First posted on my personal blog Quixotic Semiotic
When I first heard about the GMIC, let’s just say I got pretty damn excited because after years of sitting in front a desk coding, I actually had an opportunity to go and listen to the bee’s knees of startups in the country. Mom, dad, look at me now: I’m the fancy mover and shaker who attends conferences and hands out business cards. The line-up of speakers was impressive at first glance – all the bigwigs with a few firangs thrown in for good measure. The price tag was impressive as well, $100 for a silver pass, but I guess even the organizers knew they’d be staring down a sea of empty seats with that kind of pricing. Basically, everyone and their mother got a free pass or an 80% discount (like I did) or a kind upgrade to gold (which I also got).
On the actual day of the event, I got in pretty late, so I missed the first panel with arguably the biggest names of the conference (Sachin Bansal, Naveen Tewari, Vikram Chandra). By the time I did get into the conference hall though, there was a live band playing “Tonight I’m Lovin’ you” (I kept hearing the dirty version in my head) and this was accompanied by weird disco lights. Hello, nightclub or conference? Are these things usually like this?
All the keynote speakers who were supposed to talk about seemingly interesting topics like “Big Opportunities in Emerging Markets” and “Wearables 2.0: The Next Wave” used the poor captive audience to evangelize their own companies and products instead. If I really wanted to hear about their annual revenues and growth rates, I would have googled that shit. Stick to the brief people. As a product manager, how does it help me to know about your entire suite of products? I came here to learn about industry trends and to learn from the unique experiences of these hugely successful companies. Instead, I came back wishing I hadn’t just blown a million litres of petrol going 20 kilometres each way. The CEO of the APUS Group (who?) jabbered away in rapid Mandarin and all I heard at the end of a long, mostly boring monologue was “investing blah million blah in India”. Cue claps.
The Indians were slightly better but not by much. Rohit Bansal and Kunal Shah were on the panel talking about “Revolutionizing Mobile Services” but really, it kind of reminded me of my mom complaining about kids and technology (Rohit Bansal, I’m looking at you). “Arre, children nowadays know how to use an iPhone before they even start talking. Itne fast hai ye bacche aaj kal”. Like dude. You guys are CEOs of huge-ass companies. Throw us a bone and give us something of value, would you? Or at least something other than generic platitudes we’re all aware of? At least Kunal Shah was funny, I’ll give him that. But I didn’t hear a single thing that I hadn’t already heard before. “Mobile is growing”. Yes, we knew that. Where’s the revolution we’re talking about? What is the next big thing? Crickets.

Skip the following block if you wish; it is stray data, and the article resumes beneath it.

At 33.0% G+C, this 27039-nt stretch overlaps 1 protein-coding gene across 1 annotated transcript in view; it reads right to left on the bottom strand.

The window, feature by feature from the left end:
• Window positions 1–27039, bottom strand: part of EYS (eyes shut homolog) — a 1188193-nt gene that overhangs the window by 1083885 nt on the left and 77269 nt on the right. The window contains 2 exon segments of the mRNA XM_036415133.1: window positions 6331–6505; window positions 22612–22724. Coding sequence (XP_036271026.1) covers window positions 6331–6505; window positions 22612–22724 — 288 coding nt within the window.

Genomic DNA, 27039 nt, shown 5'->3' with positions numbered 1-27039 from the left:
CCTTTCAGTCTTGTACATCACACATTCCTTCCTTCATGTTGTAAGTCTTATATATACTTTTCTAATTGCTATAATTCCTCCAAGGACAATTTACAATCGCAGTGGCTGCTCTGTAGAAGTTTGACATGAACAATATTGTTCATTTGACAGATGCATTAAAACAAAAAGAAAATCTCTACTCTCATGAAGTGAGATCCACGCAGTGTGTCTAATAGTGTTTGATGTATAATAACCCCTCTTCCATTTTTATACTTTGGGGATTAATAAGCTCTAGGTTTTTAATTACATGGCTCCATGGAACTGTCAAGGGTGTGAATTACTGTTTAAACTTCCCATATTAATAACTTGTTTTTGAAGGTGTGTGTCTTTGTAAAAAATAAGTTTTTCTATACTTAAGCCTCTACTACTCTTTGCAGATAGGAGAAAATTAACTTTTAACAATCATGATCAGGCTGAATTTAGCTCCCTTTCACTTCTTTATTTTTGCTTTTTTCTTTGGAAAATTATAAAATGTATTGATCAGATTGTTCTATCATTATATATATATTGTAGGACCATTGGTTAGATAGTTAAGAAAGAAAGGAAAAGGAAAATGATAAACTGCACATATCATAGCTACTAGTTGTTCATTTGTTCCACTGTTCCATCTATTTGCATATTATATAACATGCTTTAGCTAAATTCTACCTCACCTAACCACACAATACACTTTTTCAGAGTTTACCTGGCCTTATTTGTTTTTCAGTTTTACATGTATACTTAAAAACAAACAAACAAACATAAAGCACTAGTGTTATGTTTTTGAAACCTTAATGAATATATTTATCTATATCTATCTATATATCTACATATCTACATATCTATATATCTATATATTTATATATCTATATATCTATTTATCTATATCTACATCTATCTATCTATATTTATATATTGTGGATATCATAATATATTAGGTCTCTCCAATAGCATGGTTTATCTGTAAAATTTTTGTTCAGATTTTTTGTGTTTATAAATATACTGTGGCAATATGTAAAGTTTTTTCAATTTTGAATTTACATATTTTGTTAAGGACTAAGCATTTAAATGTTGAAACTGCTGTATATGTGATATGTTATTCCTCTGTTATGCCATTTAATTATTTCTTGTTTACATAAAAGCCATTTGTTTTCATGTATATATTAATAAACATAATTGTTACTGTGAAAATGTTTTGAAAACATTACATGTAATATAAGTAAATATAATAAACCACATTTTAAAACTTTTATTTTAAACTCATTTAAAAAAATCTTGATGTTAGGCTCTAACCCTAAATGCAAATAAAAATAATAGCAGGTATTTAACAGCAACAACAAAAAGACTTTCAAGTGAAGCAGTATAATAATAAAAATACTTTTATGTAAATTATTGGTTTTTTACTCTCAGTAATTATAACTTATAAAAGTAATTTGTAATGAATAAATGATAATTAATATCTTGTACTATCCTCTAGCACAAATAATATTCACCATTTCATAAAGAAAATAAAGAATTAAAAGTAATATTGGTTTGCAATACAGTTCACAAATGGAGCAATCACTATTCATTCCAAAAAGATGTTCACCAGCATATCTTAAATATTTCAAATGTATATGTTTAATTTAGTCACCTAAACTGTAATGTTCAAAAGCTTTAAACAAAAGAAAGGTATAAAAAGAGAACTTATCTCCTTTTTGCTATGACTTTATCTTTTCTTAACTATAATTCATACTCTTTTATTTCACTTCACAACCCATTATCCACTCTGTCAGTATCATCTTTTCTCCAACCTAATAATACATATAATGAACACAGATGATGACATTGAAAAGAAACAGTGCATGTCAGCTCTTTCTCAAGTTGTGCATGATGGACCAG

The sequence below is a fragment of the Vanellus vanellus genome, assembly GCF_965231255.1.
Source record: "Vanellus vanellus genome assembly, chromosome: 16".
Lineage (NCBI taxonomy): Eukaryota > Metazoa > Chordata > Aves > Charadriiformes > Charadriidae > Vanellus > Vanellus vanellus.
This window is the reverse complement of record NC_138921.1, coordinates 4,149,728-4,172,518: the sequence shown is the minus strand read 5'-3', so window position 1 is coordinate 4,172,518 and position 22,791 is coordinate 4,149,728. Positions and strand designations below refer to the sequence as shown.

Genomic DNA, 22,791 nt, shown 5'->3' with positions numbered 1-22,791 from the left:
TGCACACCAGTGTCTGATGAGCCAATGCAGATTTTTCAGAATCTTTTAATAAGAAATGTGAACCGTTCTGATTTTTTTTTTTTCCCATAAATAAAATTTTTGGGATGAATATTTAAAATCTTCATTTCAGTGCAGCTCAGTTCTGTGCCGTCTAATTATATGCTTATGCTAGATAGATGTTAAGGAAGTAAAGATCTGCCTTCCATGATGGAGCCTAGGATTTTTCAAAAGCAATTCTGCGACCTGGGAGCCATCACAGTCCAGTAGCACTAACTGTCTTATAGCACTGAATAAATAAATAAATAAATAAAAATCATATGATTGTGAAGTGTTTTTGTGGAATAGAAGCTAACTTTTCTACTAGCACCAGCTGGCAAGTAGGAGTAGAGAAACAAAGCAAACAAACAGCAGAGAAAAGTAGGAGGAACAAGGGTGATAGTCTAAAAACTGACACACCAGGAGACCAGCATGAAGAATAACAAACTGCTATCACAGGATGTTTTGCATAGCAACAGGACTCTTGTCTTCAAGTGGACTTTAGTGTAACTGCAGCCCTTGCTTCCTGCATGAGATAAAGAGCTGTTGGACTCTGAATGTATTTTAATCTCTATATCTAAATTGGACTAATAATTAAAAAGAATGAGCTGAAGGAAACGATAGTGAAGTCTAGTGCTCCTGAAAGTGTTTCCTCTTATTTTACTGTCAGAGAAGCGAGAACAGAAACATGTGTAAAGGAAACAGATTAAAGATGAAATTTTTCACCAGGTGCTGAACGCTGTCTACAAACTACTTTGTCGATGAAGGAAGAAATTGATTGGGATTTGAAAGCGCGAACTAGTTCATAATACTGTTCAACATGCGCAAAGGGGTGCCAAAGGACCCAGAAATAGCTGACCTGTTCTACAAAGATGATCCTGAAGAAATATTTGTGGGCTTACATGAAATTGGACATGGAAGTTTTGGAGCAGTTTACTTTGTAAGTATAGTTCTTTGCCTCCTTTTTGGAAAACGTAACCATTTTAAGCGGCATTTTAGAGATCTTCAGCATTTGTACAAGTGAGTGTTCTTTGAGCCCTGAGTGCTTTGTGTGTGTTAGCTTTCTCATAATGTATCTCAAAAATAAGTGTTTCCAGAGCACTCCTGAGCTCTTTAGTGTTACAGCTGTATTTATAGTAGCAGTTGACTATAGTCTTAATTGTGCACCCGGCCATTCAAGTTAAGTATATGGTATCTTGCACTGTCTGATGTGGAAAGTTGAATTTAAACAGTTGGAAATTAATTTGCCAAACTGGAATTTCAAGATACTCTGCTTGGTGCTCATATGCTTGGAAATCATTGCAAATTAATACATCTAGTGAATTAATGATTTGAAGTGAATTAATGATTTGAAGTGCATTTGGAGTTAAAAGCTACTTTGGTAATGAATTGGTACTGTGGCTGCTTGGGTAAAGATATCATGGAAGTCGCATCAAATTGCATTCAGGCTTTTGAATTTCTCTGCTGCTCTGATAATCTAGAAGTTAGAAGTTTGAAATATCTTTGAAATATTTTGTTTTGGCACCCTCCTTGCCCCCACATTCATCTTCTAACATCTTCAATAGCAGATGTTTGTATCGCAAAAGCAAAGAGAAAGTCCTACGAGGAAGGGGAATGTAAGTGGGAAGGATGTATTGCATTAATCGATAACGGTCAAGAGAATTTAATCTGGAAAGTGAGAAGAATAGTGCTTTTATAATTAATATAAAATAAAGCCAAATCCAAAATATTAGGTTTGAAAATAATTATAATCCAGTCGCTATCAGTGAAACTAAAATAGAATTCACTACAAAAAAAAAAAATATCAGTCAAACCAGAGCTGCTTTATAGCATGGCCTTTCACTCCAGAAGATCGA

The panel about “Monetizing on Mobile” was marginally better. Dude called Alex Qian went on about dogs, cats, pigs and donkeys (something about advertisers and publishers), weirdest analogy I’ve heard in a while. Then they went off on a tangent about how the Chinese are gamblers and Indians are saints with tightly zipped pockets. But I’m not complaining too much since they were at least mildly entertaining. A special mention also to the very out of place lady emceeing the entire event. Did she get lost on her way to hosting a Bollywood dance show? The exhibitors hanging around outside seemed to think they were at a music concert, the freaking music was so loud, I couldn’t hear a thing the people on stage were saying. But hey, it woke me up from time to time, and they seemed to be having more fun than I was so power to them.
If I had to describe the day in one word: FAFF. Yes, this is my new favourite word buddies in Bangalore have taught me. This word actually exists in the dictionary it seems (surprise, surprise). It means “a great deal of ineffectual activity”. Spot on.